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Johannes Brahms – Sonata for violin and piano no.3

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Johannes Brahms

Today we return to the German master, but not for his orchestral music but for his chamber music. His chamber music catalog is quite huge, sometimes so experimental (right now thinking about the trios for piano, violin and French horn) and there is something special in this chamber music I never found elsewhere. Today we’re listening to a piece written for the tiniest chamber music ensemble existing: the duo.

This Sonata op.108 in D minor was written in a 10 years lapse: between 1878 and 1888. It’s his last violin and piano sonata and unlike the previous ones (in 3 movements) the piece has 4 movements and lasts more or less 20 minutes.

For those who don’t know, I used to play a lot of Brahms’ chamber music back in my early twenties: The 2 cello sonatas, 2 of the 3 piano quartets, both Clarinet/Viola sonatas, 4 hands, and… the 3 sonatas for violin and piano. It’s always a pleasure to play such gorgeous music and I have always been very excited when someone offers me a project which involves playing these 3 sonatas. This sonata opus 108 is actually the first I played: I remember struggling with the presto agitato a little bit. I didn’t really know Brahms’ chamber music at that time and it has been a kind of eye opener. I became so hungry for his music that every time someone was asking to play with me she/he knew there will be some Brahms at some point. If you wanted me to play with you it was very easy: putting some Brahms in the program did the trick.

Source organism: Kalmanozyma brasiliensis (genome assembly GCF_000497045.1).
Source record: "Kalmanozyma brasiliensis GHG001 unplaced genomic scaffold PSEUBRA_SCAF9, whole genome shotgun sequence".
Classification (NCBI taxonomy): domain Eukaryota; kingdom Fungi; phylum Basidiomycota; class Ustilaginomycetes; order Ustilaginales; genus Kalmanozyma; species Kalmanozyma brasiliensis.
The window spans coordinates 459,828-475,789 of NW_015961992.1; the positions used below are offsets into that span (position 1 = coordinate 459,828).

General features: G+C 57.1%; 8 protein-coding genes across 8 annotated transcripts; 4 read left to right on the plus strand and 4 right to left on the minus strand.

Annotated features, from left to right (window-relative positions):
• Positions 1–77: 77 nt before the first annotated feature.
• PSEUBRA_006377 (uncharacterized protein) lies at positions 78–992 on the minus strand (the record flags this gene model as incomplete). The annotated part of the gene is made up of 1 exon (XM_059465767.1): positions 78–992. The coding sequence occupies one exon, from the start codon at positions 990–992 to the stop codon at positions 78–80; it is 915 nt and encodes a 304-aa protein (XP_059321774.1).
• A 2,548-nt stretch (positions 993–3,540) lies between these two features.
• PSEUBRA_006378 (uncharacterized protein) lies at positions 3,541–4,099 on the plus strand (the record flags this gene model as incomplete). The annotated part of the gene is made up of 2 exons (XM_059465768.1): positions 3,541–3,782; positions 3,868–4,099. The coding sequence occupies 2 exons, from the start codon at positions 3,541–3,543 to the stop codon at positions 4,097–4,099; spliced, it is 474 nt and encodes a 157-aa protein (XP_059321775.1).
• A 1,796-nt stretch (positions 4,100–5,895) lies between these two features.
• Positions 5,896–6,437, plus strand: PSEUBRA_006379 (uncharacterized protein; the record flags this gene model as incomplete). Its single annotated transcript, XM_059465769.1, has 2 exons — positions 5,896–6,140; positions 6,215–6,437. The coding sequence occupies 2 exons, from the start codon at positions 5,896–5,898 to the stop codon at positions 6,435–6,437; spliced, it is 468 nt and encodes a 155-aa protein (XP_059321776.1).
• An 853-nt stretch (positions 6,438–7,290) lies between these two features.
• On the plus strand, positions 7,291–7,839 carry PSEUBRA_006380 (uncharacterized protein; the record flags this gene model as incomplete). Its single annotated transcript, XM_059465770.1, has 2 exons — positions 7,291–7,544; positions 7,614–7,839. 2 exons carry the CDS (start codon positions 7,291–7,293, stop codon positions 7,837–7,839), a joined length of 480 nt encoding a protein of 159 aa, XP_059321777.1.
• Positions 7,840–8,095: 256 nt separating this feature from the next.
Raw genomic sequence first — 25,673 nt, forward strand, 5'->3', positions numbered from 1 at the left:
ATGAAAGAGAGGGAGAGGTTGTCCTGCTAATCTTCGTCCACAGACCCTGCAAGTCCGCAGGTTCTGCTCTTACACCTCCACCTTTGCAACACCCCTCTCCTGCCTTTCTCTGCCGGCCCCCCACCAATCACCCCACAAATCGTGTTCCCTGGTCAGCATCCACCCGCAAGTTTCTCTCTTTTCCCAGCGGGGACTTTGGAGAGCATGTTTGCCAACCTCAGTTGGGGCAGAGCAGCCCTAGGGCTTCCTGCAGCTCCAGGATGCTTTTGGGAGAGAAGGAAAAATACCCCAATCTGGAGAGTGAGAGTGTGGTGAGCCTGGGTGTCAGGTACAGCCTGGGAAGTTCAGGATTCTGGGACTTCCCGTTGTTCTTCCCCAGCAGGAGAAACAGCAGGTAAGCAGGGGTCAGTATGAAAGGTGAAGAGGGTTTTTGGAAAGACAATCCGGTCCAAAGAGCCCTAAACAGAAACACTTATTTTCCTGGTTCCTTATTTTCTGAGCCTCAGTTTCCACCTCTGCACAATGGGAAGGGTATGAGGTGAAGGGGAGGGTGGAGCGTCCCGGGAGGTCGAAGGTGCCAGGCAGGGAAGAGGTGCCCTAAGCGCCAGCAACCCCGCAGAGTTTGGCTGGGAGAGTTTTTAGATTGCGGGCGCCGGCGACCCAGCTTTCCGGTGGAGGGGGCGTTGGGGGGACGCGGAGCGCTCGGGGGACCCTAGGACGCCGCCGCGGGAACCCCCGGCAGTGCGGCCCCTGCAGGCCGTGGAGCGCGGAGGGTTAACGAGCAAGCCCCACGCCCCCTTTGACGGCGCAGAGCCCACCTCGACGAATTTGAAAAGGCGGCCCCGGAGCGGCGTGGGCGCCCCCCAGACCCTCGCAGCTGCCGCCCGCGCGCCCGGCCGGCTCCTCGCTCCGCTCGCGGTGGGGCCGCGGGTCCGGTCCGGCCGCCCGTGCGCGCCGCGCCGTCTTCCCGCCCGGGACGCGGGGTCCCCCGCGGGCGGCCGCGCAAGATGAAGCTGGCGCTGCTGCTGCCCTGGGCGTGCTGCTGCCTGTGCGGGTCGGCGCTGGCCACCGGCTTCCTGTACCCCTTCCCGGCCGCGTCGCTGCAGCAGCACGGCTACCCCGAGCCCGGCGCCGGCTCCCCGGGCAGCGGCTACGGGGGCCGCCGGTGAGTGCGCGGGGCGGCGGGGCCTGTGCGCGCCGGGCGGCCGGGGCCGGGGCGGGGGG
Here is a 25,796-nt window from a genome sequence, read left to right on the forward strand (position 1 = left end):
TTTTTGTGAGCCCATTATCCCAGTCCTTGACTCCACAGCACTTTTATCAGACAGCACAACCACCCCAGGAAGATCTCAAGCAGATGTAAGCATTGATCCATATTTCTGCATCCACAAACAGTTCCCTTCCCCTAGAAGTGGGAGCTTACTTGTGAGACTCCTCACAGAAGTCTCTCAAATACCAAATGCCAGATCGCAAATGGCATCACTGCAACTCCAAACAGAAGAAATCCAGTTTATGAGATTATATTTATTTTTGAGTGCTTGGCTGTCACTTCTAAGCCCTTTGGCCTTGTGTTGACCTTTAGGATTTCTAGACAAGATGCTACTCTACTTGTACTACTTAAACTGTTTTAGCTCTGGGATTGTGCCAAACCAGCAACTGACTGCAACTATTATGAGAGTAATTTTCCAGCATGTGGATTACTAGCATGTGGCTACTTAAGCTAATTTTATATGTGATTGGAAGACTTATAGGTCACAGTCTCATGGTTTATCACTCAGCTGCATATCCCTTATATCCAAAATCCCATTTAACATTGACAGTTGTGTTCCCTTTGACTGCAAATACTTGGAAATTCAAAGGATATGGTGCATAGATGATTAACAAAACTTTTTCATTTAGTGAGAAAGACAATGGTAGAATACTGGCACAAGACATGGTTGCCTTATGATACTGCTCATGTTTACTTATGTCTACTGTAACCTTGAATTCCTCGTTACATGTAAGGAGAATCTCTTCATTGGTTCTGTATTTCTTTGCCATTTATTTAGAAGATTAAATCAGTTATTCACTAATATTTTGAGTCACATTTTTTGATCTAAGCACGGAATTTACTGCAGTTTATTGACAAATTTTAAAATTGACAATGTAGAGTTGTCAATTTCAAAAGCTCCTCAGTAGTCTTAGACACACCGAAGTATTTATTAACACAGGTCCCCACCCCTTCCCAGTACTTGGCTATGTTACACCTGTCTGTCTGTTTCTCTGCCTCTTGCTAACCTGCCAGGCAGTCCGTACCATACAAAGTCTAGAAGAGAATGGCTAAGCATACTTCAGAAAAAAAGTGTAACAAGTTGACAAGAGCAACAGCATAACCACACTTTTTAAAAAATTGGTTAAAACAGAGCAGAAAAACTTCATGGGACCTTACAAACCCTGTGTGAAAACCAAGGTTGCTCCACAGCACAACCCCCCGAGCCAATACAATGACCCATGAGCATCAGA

I guess you always remember your first: I never quite got over that colorful sonata, and even if I didn’t play it with a violinist in years, it is still haunting me. Sometimes, I open the score, put it on my stand and play it while singing the violin. I probably look pathetic but it makes me feel so good (unlike my neighbors!).

The first time I heard this sonata, it was played by Oistrak and Richter (they recorded all 3 sonatas in the 70ies if I remember well), so it seemed appropriate to put here an Oistrak/Richter version of this sonata. I hope you’ll spend a very good time listening to this! See you next week!